Pursuant to Pa. R.C.P. 1035, summary judgment shall be entered if the pleadings, depositions, admissions, and answers to interrogatories, together with supporting affidavits, reveal there is no genuine issue as to any material fact and the moving party is entitled to judgment as a matter of law. Professional and Public Service Employees Union Local 1300 v. Trinisewski, 94 Pa. Commonwealth Ct. 462, 504 A.2d 391 (1986). A court may enter summary judgment only "in the clearest of cases, i.e., where there is not the slightest doubt concerning the absence of a triable issue of material fact." Burnside v. Abbott Laboratories, 351 Pa. Superior Ct. 264, 274, 505 A.2d 973, 978 (1986).

Former 67 Pa. Code Chapter 203 was rescinded and replaced in its entirety effective January 1, 1984, and now only applies to "projects already under construction or projects having a bid opening date, permit issuance date or starting date prior to January 1, 1984." 67 Pa. Code § 203.5. Even though the 1984 contract includes work which had originally been scheduled under the 1983 contract, separate bids were taken on the later

[ 119 Pa. Commw. Page 121]

    contract. Bids on the 1984 contract were not opened until May of 1984 and the starting date was August 2, 1984. Therefore, we believe the new rather than the former regulations are applicable to this matter.

The 1984 contract between DOT and Honeywill incorporates the provisions of 67 Pa. Code § 203. Subchapter A of this Section sets forth basic principles and guidelines for traffic control within construction, maintenance, or utility "work zones" on Commonwealth highways.*fn6 "Work zone" is defined in 67 Pa. Code § 203.3 as "[t]he work area and the section of highway used for traffic control devices related to the work area." "Work area" is defined in this same section as:

[a] location where construction, maintenance, or utility operations are being performed or where previous operations have not yet been completed and potential hazards or traffic obstructions are still present. (Emphasis added.)

"Traffic control devices" are defined as:

[s]igns, signals, markings and devices authorized in Chapter 211 (relating to official traffic control devices) or this chapter and consistent with the basic rules of the road established by the Vehicle Code and placed or erected for the purpose of regulating, warning, or guiding traffic by authority of a public body or official having jurisdiction over the roadway.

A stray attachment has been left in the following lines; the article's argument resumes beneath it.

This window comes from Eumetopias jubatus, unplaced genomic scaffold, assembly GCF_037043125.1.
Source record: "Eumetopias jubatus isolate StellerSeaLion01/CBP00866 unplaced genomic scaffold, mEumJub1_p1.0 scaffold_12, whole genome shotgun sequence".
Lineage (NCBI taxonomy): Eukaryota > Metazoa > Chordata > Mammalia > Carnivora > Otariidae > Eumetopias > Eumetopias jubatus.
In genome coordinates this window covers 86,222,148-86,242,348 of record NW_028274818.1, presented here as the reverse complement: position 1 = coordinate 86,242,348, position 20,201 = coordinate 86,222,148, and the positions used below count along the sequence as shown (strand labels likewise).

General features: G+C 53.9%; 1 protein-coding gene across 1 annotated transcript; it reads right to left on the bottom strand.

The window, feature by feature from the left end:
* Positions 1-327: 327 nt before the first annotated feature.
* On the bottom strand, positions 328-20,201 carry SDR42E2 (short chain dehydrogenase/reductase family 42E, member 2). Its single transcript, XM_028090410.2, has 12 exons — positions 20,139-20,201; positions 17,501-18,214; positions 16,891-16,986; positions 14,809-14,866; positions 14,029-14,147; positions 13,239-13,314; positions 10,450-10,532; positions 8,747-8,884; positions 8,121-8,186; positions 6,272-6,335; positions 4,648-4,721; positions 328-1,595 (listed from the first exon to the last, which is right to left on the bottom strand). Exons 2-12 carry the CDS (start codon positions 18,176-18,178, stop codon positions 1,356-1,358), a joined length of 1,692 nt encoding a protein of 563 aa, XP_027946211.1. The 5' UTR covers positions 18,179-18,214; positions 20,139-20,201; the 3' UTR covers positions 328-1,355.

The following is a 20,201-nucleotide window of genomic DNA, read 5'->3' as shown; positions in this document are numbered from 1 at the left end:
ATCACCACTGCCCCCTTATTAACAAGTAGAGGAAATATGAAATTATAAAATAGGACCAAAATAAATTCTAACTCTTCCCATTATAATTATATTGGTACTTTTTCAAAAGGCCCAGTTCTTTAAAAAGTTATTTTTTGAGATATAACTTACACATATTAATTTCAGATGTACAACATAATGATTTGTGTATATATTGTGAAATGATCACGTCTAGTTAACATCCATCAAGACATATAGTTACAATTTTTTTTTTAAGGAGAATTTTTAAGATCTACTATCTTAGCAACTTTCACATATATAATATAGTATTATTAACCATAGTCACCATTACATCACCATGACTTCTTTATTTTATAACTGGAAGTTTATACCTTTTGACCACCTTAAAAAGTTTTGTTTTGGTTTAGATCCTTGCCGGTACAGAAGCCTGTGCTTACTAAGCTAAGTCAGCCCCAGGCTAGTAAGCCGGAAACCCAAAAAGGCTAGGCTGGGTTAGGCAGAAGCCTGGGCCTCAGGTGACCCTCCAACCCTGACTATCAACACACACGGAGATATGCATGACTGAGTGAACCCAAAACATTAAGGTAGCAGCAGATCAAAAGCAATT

67 Pa. Code § 203.3 (emphasis added).

We disagree with DOT's assertion that Honeywill was under a duty to erect barricades or drums as Subchapter D of the regulations concerning channeling devices provides that the function of these devices is to warn motorists of potential hazards caused by construction or maintenance. 67 Pa. Code § 203.51. There is no

[ 119 Pa. Commw. Page 122]

    evidence that Honeywill removed existing guiderail which it failed to replace. To the contrary, the deposition testimony reveals that the Edwards' vehicle left the roadway in an area in which new guiderail was scheduled to be installed and was in fact installed later on that same day. Therefore, we must address DOT's contention that Honeywill should have erected lighting devices or signs to warn of the fact that there was no guiderail in the area on Route 910 where the accident occurred.

The regulation at 67 Pa. Code § 203.43(a), provides that "[w]arning signs are used to notify drivers of unusual conditions or potential hazards associated with work zones." (Emphasis added.)

Official traffic control devices, including work zone signs, are listed and described in Chapter 211 of 67 Pa. Code. Warning signs in this chapter include a "No Guard Rail" sign.*fn7 A "No Guard Rail" sign is:

     authorized for use on new construction when guard rails are scheduled for installation, but have not been installed prior to opening the highway for traffic. It shall also be used when existing guard rail has been removed for maintenance and is scheduled for replacement.

67 Pa. Code § 211.694(a). This sign is to be placed "in advance of the condition and at intervals throughout the area." 67 Pa. Code § 211.694(b).

The Edwards' vehicle left the roadway in an area in which new guiderail was scheduled to be erected. Also, Honeywill had previously been replacing damaged guiderail in the immediate vicinity of the accident. We believe the situation presented in this situation is substantially similar to those situations listed in

[ 119 Pa. Commw. Page 123]

§ 211.694 to raise a question as to whether a "No Guard Rail" sign would have been appropriate. DOT does not specify what, if any lighting devices provided for in the regulations would have been applicable to this situation. However, the regulations provide for illuminated or reflectorized signs*fn8 and floodlights*fn9 as well as other types of warning lights. The next question then is whether Honeywill had a contractual duty to erect any of these warning devices.